Manono, Apolima and Nuulopa Cultural Landscape
Ministry of Natural Resources and Environment
Aiga i le Tai, Samoa, South Pacific
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Property names are listed in the language in which they have been submitted by the State Party
The three islands of Manono, Apolima and Nuulopa are situated between the two main large islands of Upolu and Savaii. The largest of the islands is Manono with an area of 3 sq km, is a low-lying island with four villages (Apai, Salua, Lepuiai and Faleu), connected by a narrow path along the coast. Other paths lead up the hill through the plantations and to a star mound on the highest point of the island. The plantations cover much of Manono Island and there is only a small amount of remaining native vegetation. Manono Island is a lava cone which is seen with its highest point of 80m above sea level and locates on the main barrier reef closer to the Upolu Island. The total land mass of Manono island is 288.5 hectares.
Apolima which is smaller than Manono is surrounded by rugged cliffs and access to the interior is through a single opening in the cliff navigable only with extreme care. Access is always very difficult since there is about 50m wide gate channel blocked off by a cliff called Papaloto, leaving only a narrow serpentine passage on the east side. Since the ocean surges directly into the entrance opening, at the first bend to the left a whirlpool (vili) is created which is often quite dangerous for ingoing boats. In front of the whirlpool is a small cliffy headland Paugaluga and in front of its seaward the rock Tautulioso. There is one village on the island, and is located within the crater amongst gardens and native bush. Apolima is accessible by a 35 minute aluminium boat ride from Manono-uta (on Upolu island) across the lagoon. It is about 2 km from Nuulopa and 9 km from Savaii. The total land mass of the island is approximately 101.5 hectares.
In between Manono and Apolima, there lies a smaller island called Nuulopa which is about some 50 metres high. Creepers and coconut palms abound on the island, which is generally used as a cemetery for the high chiefs of Manono, particularly of the Tuilaepa family. It is also a small forested rock outcrop and a conservation area for flying foxes. The surrounding sea is also a conservation area for turtles.
Geologically these islands lie on an underwater ridge which connects the Upolu and Savaii Islands. Native forest vegetation of these islands are completely altered by years of human settlements with a small exception of remaining native ridge forests on Apolima - understandably most of these areas are inaccessible to humans. Several sea birds were observed nesting the seaward cliffs of Apolima mountain ridges. A small wetland area with an active stream exists in the middle of Apolima but its ecology has not been studied.
The fringing coral reefs system around these islands are intact and rich in fish and shell fish species though swaths of damaged reefs are recovering from recent cyclones and past destructive fishing and over-fishing practices. Some good diving grounds have been located in the area by diving operators which regularly take scuba diving and snorkelling tours there. Recent cetacean studies have sighted whales and dolphins in the seas around these islands mostly close to Apolima. The beaches of Nu'ulopa is a potential turtle nesting ground though it has not been studied for some time.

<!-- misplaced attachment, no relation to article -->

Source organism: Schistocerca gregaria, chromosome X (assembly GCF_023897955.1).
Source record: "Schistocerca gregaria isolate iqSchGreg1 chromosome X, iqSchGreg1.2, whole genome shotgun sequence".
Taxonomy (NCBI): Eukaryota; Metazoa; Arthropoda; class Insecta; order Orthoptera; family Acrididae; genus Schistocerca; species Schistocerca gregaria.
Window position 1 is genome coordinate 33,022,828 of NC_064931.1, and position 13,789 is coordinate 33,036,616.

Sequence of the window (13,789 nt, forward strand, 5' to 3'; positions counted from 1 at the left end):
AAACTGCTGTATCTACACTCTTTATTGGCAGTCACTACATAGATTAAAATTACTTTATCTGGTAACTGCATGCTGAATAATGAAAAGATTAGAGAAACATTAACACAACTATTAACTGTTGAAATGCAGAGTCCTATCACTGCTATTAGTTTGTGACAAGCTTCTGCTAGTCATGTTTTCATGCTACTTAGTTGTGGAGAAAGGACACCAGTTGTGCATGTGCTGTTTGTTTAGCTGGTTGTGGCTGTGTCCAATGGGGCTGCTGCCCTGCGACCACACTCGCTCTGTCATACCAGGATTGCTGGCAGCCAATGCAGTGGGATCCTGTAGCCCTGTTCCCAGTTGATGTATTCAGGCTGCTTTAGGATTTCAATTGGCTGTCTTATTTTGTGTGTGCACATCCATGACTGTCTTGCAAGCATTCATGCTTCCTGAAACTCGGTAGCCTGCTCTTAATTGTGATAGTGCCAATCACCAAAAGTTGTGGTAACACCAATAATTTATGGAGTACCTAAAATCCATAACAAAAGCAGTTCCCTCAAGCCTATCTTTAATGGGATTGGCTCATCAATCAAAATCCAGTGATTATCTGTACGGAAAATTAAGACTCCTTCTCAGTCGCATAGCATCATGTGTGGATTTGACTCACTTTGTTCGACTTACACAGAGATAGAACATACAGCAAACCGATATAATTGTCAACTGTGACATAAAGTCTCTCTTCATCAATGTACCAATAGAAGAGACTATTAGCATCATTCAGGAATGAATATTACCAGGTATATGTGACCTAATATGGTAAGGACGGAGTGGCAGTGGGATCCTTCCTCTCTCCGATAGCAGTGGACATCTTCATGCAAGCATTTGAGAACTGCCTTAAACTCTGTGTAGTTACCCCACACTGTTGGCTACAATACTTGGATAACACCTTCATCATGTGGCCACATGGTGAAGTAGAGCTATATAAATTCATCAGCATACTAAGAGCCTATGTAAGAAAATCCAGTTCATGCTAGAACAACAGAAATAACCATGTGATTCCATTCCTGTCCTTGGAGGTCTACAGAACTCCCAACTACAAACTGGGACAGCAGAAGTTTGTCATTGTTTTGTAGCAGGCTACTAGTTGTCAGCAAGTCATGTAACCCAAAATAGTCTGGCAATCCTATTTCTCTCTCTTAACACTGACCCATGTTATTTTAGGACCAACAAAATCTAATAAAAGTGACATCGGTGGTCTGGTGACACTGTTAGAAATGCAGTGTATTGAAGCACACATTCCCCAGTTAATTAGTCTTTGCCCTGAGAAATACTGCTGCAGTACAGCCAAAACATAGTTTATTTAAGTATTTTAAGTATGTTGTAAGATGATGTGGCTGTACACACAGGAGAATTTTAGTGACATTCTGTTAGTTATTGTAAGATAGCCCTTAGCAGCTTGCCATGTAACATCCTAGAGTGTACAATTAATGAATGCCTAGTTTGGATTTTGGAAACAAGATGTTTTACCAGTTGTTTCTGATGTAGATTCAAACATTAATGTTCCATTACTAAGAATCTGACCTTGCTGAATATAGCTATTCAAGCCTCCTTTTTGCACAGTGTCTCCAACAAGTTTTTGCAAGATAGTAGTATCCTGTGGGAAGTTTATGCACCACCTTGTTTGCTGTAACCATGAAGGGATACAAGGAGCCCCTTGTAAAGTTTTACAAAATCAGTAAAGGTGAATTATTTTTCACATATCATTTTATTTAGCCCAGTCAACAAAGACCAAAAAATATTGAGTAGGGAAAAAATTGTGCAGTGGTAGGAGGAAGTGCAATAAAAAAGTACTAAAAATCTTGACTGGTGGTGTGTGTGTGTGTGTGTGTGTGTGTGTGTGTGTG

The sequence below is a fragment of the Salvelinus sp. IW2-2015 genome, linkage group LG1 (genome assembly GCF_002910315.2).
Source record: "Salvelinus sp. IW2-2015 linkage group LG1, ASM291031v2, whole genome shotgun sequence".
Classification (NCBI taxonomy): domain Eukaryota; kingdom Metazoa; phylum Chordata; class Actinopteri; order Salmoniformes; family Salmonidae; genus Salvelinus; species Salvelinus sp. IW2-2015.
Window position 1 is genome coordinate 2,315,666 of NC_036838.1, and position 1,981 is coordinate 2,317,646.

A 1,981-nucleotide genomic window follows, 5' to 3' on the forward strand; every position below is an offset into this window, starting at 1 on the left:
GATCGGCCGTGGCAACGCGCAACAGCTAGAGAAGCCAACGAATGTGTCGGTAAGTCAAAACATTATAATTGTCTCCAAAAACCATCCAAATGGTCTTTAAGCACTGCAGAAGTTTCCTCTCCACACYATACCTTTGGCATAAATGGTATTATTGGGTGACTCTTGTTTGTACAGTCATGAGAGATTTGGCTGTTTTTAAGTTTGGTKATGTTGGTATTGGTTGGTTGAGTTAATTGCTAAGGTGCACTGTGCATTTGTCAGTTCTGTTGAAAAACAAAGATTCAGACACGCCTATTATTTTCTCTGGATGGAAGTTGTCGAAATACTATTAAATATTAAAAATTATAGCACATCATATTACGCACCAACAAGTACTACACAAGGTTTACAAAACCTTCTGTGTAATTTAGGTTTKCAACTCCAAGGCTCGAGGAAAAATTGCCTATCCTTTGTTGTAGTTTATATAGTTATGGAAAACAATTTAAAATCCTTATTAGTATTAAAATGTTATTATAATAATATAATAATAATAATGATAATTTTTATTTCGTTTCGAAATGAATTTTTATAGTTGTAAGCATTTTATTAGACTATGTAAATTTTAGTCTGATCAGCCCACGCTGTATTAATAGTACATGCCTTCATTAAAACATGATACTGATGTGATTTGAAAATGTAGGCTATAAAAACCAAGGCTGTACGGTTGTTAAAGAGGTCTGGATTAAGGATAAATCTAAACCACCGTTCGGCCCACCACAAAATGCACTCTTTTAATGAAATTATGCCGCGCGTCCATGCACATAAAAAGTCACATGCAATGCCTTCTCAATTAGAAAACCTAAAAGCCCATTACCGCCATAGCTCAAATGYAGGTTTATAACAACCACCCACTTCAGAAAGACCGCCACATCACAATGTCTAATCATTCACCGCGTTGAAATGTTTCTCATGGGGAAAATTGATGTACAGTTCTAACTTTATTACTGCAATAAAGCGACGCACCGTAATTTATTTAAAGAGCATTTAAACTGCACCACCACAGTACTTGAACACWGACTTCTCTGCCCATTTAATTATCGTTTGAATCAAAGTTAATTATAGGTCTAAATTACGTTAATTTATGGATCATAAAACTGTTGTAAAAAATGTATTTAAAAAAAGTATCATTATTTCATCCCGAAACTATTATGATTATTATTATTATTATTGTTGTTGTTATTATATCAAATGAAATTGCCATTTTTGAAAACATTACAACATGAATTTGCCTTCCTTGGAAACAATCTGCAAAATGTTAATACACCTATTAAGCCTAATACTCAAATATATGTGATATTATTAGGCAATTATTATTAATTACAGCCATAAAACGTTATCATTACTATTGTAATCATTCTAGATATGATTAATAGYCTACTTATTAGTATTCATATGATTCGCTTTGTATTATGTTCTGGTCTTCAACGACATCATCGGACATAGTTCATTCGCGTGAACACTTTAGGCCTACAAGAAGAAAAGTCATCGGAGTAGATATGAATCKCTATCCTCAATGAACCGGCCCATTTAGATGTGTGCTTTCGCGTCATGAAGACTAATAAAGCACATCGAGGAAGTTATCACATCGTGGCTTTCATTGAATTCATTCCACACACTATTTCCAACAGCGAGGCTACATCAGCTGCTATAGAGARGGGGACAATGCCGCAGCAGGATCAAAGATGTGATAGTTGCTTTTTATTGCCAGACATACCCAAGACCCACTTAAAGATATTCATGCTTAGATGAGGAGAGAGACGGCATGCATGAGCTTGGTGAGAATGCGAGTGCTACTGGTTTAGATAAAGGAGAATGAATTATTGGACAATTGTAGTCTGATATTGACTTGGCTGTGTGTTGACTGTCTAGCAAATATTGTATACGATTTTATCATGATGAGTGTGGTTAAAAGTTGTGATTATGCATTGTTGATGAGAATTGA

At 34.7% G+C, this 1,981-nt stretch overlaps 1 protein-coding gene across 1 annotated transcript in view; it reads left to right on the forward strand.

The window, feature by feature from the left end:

A tropical maritime climate characterise by high and uniform temperatures and high humidity. The daily mean temperature varies little from the annual average of 26.6 C and the mean humidity averages over 80% throughout the year. The conservation area is found in one of the wettest parts of Upolu, with rainfall approaching 6000 mm in the upland areas, although approximately hals this at the coast. Most of the rain falls in the west season from November to April.
Statements of authenticity and/or integrity
The authenticity of the islands of Manono, Apolima and Nuulopa is demonstrated through the retainment of a very traditional lifestyle coupled with the sustainable management and effective use of natural resources. The importance of the central isolation of this cultural landscape was inevitable in the past as it became the seat of government during Manono's national politics. It later became the headquarter of the London Missionary Society when it first arrived in 1836. Furthermore, historical sites and landmarks bears evidence of the origin of myths and legends which have presents interesting picture of a genetic mixture of Tongan, Fijian and Samoa heritage.
Comparison with other similar properties
This site has been proposed as a cultural landscape, a special category of sites which has been recognized for the first time by the World Heritage Convention in 1995. In that sense, the sites that we can compare with Manono, Apolima and Nu'ulopa are the cultural landscapes recognized by the UNESCO. To date, 50 properties on World heritage List have been included in this category.
This Samoan proposed site could be considered as an "organically evolved landscape" (second category) because it's the result from a social imperative by association with and in response to the natural environment. The subcategory would be "continuing landscape" since it retains an active society with a traditional way of life which the evolutionary process is still in progress.
Manono, Apolima and Nu'ulopa case is especially peculiar because there's only a small amount of remaining native vegetation without infrastructure development. There are no roads and no cars and communities living in the islands are self-sufficient having everything they need to survive.